Table shows various units (kilogram, metre, ampere etc.) and corresponding physical quantities (measurements). Both basic SI and selected derivated units are presented.

BETA TEST VERSION OF THIS ITEM

This online calculator is currently under heavy development. It may or it may NOT work correctly.

You CAN try to use it. You CAN even get the proper results.

However, please VERIFY all results on your own, as the level of completion of this item is NOT CONFIRMED.

Feel free to send any ideas and comments !

This online calculator is currently under heavy development. It may or it may NOT work correctly.

You CAN try to use it. You CAN even get the proper results.

However, please VERIFY all results on your own, as the level of completion of this item is NOT CONFIRMED.

Feel free to send any ideas and comments !

Name | Symbol | Measure |

metre | $m$ | length |

kilogram | $kg$ | mass |

second | $s$ | time |

ampere | $A$ | electric current |

kelvin | $K$ | thermodynamic temperature |

mole | $mol$ | amount of substance |

candela | $cd$ | luminous intensity |

Name | Symbol | Measure |

radian | $rad$ | angle |

steradian | $sr$ | solid angle |

hertz | $Hz$ | frequency |

newton | $N$ | force |

pascal | $Pa$ | pressure, stress |

joule | $J$ | energy, work, heat |

watt | $W$ | power, radiant flux |

coulomb | $C$ | electric charge or quantity of electricity |

volt | $V$ | voltage (electrical potential) |

farad | $F$ | capacitance |

ohm | $\Omega$ | resistance, impedance, reactance |

siemens | $S$ | electrical conductance |

weber | $Wb$ | magnetic flux |

tesla | $T$ | magnetic flux density |

henry | $H$ | inductance |

Celsius degree | $^{\circ}C$ | temperature relative to 273.15 K |

lumen | $lm$ | luminous flux |

lux | $lx$ | illuminance |

becquerel | $Bq$ | radioactivity (decays per unit time) |

gray | $Gy$ | absorbed dose (of ionizing radiation) |

sievert | $Sv$ | equivalent dose (of ionizing radiation) |

katal | $kat$ | catalytic activity |

square meter | $m^2$ | area |

cubic meter | $m^3$ | volume |

meter per second | $\frac{m}{s}$ | velocity |

meter per square second | $\frac{m}{s^2}$ | acceleration |

kilogram per cubic meter | $\frac{kg}{m^3}$ | density |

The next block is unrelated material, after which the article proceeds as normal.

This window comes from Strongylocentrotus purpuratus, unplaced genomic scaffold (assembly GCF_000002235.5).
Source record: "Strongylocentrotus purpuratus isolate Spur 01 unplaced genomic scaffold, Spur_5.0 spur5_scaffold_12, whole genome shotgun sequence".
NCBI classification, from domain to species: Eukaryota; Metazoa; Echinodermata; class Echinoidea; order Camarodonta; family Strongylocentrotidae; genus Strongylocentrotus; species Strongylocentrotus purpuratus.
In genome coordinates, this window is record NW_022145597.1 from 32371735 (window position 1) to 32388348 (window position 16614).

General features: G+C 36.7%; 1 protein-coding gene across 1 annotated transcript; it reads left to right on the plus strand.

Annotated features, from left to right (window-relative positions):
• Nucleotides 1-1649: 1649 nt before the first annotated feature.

newton per square meter | $\frac{N}{m^2}$ | specific gravity |

volt per meter | $\frac{V}{m}$ | magnitude of the electric field |

ampere per meter | $\frac{A}{m}$ | magnitude of the magnetic field |

- To determine the quantity/value/amount of the selected physical quantity (e.g. mass), we need
**a standard definition of the unit**relative to which we compare quantities. We call this standard**a unit of measure**. - Theoretically, there is freedom in the selection of units of measurement, but for practical reasons, they are chosen in such a way that the usage of them is practical and easy.
- In order to standardize, units of measurement are grouped in the so-called
**measurement unit systems**. Currently, in most regions of the world, the applicable unit of measurement system is**SI system**. - An example of a unit of measure is a kilogram. When making a mass measurement, we determine
**how many times heavier**or**how many times lighter**the**examined body is relative to the prototype body with known mass of 1kg**. Perhaps the most direct example of such a measurement is the use of a weighing scale, where we place the examined object on one side and prototype weight on another. - In the case of a kilogram, the unit of measure is defined by a physically existing object, but this is not always possible. For example, one second is defined as a time equal to 9 192 631 770 periods corresponding to the transition between two levels F=3 and F=4 basic state S
_{1/2}of atom ces^{133}Cs.

Tags:

Tags to Polish version:

This is permalink. Permalink is the link containing your input data. Just copy it and share your work with friends:

So this is static version of this website.

This website works

Please enable JavaScript.